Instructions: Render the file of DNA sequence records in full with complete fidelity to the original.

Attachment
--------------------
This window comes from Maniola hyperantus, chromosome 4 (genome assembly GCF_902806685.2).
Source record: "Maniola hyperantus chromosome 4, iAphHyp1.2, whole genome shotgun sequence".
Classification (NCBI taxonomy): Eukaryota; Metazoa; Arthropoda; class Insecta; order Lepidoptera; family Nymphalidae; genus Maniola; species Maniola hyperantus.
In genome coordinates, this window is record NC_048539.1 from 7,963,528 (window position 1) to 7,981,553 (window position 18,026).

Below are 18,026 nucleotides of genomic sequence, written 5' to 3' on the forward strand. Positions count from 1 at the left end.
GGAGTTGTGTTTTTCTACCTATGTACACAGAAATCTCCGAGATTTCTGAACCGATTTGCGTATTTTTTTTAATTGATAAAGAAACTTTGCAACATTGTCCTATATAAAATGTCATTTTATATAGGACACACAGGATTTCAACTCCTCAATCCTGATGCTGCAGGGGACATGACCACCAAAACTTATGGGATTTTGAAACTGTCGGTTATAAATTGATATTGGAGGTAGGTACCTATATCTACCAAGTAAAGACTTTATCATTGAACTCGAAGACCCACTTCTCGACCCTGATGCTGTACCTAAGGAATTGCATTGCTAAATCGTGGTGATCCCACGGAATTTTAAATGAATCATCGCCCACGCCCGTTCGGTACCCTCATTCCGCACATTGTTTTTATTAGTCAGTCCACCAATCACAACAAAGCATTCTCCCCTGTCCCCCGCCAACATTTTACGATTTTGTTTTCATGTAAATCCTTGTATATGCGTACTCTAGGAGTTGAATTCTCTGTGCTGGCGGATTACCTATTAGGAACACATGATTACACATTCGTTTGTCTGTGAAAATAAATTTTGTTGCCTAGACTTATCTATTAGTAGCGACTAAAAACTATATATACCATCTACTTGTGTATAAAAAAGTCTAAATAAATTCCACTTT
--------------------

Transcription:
This window comes from Maniola hyperantus, chromosome 4 (genome assembly GCF_902806685.2).
Source record: "Maniola hyperantus chromosome 4, iAphHyp1.2, whole genome shotgun sequence".
Classification (NCBI taxonomy): Eukaryota; Metazoa; Arthropoda; class Insecta; order Lepidoptera; family Nymphalidae; genus Maniola; species Maniola hyperantus.
In genome coordinates, this window is record NC_048539.1 from 7,963,528 (window position 1) to 7,981,553 (window position 18,026).

Below are 18,026 nucleotides of genomic sequence, written 5' to 3' on the forward strand. Positions count from 1 at the left end.
GGAGTTGTGTTTTTCTACCTATGTACACAGAAATCTCCGAGATTTCTGAACCGATTTGCGTATTTTTTTTAATTGATAAAGAAACTTTGCAACATTGTCCTATATAAAATGTCATTTTATATAGGACACACAGGATTTCAACTCCTCAATCCTGATGCTGCAGGGGACATGACCACCAAAACTTATGGGATTTTGAAACTGTCGGTTATAAATTGATATTGGAGGTAGGTACCTATATCTACCAAGTAAAGACTTTATCATTGAACTCGAAGACCCACTTCTCGACCCTGATGCTGTACCTAAGGAATTGCATTGCTAAATCGTGGTGATCCCACGGAATTTTAAATGAATCATCGCCCACGCCCGTTCGGTACCCTCATTCCGCACATTGTTTTTATTAGTCAGTCCACCAATCACAACAAAGCATTCTCCCCTGTCCCCCGCCAACATTTTACGATTTTGTTTTCATGTAAATCCTTGTATATGCGTACTCTAGGAGTTGAATTCTCTGTGCTGGCGGATTACCTATTAGGAACACATGATTACACATTCGTTTGTCTGTGAAAATAAATTTTGTTGCCTAGACTTATCTATTAGTAGCGACTAAAAACTATATATACCATCTACTTGTGTATAAAAAAGTCTAAATAAATTCCACTTT